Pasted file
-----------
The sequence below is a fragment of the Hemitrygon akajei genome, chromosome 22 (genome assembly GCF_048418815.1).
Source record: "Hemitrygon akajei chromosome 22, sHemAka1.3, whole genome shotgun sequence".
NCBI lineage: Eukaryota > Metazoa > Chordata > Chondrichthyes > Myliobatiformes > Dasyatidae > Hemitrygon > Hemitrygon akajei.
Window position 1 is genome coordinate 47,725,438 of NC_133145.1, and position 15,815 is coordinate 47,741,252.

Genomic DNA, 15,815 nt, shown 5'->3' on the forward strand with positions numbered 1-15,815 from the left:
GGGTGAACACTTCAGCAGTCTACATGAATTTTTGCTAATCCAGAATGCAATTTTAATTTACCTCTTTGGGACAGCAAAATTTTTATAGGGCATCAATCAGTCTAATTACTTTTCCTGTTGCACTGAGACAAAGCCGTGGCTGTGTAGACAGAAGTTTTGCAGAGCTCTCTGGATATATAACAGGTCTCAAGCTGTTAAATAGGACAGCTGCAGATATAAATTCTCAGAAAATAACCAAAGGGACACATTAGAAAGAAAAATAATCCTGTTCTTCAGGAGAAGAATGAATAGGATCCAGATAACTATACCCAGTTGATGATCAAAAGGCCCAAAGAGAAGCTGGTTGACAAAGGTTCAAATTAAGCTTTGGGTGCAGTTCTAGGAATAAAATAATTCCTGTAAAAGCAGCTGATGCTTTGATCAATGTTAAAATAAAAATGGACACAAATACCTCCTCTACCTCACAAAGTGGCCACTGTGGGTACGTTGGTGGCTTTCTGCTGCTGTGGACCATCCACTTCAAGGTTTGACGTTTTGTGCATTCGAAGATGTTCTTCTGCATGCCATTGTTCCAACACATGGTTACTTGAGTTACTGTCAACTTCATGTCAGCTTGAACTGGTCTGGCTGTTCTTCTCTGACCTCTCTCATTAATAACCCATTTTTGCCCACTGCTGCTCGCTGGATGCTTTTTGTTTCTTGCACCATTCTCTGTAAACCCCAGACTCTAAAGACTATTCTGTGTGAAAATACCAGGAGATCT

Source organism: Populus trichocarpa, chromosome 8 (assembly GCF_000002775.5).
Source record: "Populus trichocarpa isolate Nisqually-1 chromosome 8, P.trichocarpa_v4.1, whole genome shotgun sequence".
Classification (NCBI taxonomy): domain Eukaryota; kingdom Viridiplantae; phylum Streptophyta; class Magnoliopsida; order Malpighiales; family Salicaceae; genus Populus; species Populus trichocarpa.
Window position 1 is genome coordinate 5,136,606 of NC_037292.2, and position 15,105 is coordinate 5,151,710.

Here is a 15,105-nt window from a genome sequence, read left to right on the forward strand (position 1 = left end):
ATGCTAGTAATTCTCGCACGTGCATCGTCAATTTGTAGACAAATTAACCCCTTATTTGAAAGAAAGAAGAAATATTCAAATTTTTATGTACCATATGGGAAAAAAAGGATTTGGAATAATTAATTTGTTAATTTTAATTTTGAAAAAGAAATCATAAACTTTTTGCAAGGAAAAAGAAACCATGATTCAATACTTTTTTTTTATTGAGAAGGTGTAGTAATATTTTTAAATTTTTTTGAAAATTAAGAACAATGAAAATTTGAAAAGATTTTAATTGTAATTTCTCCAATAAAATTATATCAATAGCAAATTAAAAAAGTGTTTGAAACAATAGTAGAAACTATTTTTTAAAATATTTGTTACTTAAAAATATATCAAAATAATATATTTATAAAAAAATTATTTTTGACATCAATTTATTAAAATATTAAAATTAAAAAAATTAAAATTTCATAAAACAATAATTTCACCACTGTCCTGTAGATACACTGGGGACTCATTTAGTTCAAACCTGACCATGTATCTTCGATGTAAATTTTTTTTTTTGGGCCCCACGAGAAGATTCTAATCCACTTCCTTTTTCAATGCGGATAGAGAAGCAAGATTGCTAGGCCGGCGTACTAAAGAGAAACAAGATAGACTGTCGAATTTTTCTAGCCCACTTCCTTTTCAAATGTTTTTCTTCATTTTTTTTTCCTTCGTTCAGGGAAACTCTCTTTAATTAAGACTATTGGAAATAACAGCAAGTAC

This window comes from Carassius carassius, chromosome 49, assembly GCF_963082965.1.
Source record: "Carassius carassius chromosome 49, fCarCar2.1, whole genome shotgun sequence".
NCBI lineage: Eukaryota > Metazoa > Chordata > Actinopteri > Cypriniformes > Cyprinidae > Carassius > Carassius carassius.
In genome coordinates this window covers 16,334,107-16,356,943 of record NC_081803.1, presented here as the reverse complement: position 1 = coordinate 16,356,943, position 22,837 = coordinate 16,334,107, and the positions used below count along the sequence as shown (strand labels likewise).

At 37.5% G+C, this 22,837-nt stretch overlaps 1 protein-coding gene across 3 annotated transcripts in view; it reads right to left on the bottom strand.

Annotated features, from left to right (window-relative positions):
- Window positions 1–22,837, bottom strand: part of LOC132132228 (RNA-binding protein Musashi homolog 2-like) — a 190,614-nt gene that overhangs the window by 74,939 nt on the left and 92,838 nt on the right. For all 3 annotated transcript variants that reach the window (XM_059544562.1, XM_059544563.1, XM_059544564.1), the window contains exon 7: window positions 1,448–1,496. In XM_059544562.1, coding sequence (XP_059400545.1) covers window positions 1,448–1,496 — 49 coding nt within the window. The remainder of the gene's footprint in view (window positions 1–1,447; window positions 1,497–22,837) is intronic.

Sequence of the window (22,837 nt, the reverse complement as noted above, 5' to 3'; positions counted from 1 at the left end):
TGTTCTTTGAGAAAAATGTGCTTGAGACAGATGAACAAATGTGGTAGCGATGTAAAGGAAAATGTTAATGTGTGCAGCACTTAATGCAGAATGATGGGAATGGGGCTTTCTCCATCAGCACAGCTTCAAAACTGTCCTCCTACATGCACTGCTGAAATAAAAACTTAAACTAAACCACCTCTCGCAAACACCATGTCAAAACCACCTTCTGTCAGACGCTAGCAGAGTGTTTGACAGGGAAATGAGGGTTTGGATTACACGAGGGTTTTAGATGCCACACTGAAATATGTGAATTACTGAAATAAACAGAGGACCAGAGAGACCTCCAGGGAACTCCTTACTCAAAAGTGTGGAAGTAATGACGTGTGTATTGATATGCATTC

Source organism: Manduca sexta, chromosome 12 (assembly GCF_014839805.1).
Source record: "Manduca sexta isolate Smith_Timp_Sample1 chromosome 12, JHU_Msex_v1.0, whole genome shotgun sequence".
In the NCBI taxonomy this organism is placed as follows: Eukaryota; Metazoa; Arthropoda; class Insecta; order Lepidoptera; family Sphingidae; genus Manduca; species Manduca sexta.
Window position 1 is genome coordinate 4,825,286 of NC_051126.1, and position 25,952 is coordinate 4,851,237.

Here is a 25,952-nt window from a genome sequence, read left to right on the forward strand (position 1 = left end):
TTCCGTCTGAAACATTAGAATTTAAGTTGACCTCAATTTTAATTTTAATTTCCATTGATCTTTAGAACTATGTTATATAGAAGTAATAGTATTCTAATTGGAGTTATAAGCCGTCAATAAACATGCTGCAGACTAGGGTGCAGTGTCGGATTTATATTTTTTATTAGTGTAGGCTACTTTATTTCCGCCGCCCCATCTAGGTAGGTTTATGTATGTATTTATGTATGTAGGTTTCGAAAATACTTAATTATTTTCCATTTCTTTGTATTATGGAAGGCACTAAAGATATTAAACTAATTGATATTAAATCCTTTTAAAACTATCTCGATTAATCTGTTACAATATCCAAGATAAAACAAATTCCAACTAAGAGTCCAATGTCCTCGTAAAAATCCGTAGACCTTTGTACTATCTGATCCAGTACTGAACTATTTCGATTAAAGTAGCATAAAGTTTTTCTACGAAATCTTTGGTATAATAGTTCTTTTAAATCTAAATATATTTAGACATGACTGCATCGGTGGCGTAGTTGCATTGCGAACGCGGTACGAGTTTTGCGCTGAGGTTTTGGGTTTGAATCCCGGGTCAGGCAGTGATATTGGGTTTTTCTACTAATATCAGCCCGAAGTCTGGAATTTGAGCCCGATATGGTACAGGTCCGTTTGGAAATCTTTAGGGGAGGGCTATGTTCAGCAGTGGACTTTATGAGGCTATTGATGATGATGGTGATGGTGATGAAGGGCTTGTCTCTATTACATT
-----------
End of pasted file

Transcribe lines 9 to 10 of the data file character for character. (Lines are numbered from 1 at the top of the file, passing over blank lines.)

Classification (NCBI taxonomy): domain Eukaryota; kingdom Viridiplantae; phylum Streptophyta; class Magnoliopsida; order Malpighiales; family Salicaceae; genus Populus; species Populus trichocarpa.
Window position 1 is genome coordinate 5,136,606 of NC_037292.2, and position 15,105 is coordinate 5,151,710.